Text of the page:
Does Lumbar Flexion Actually Increase Shear Forces During Lifting?
Among healthcare professionals and Strength and Conditioning coaches, the avoidance of lumbar spine flexion during lifting is commonly believed to be a strategy for reducing injury risk. As part of this reasoning, the attenuation of anterior shear forces during lifting has been used as part of the argument for maintaining a ‘neutral’ spine alignment by avoiding significant lumbar flexion during lifting exercises. In this blog, we will highlight some of the evidence that therapists and coaches may want to consider for managing shear forces when coaching lifting exercises.
What is shear?
When performing a lifting task, a single ‘resultant’ forces acts on the spine. However, to help us analyse the loading on the spine, the resultant force can be divided into separate components. During lifting, a lot of attention is devoted to the compressive and shear forces acting on the spine due to the association with tissue damage (Adams et al., 2006). While compression is defined as the force acting perpendicular to the mid-plane of the intervertebral disc, shear forces act parallel to the disc and 90º to the compressive forces.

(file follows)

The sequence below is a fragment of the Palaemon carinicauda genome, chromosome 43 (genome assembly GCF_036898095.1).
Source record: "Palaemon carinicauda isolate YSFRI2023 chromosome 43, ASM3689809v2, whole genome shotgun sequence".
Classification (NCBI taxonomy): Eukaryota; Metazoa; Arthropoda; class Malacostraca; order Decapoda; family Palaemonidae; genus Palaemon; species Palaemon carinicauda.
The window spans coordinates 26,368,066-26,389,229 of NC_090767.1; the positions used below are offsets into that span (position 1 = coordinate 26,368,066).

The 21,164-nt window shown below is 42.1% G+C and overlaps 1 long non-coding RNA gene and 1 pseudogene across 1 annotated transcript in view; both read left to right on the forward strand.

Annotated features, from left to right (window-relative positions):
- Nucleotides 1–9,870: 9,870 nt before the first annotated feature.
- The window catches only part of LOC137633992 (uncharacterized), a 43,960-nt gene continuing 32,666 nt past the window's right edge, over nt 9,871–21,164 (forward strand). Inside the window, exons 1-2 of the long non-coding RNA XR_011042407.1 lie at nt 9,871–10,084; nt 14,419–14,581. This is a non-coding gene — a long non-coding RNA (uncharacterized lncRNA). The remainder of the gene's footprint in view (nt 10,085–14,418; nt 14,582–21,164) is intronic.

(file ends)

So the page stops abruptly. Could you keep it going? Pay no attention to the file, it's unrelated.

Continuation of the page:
When we lean forward, as we do during lifting exercises, gravity pulls the trunk downwards towards the ground in a vertical direction, resulting in an anterior shear force that must be resisted by the spine so to prevent pathology. Of note, the greater the forward inclination of the spine (all other variables, such as mass, being equal), the higher the anterior shear forces that will need to be supported at the spine in order to avoid tissue failure.
Can shear forces cause injury during lifting?
The tolerance of the spine to anterior shear forces is much (much!) lower than what the spine can endure for compression before tissue damage occurs. For example, cadaver studies have shown that the ultimate shear strength of an intact motion segment of the lumbar spine is approximately 2,000 N (Gallagher and Marras, 2012), while the ultimate compressive strength may exceed 10,000 N (Hutton and Adams, 1982). This feature of the spine is by design, as the compressive forces acting on the spine are much larger than the shear forces when performing lifting activities (Cholewicki et al., 1991; Edington et al., 2018).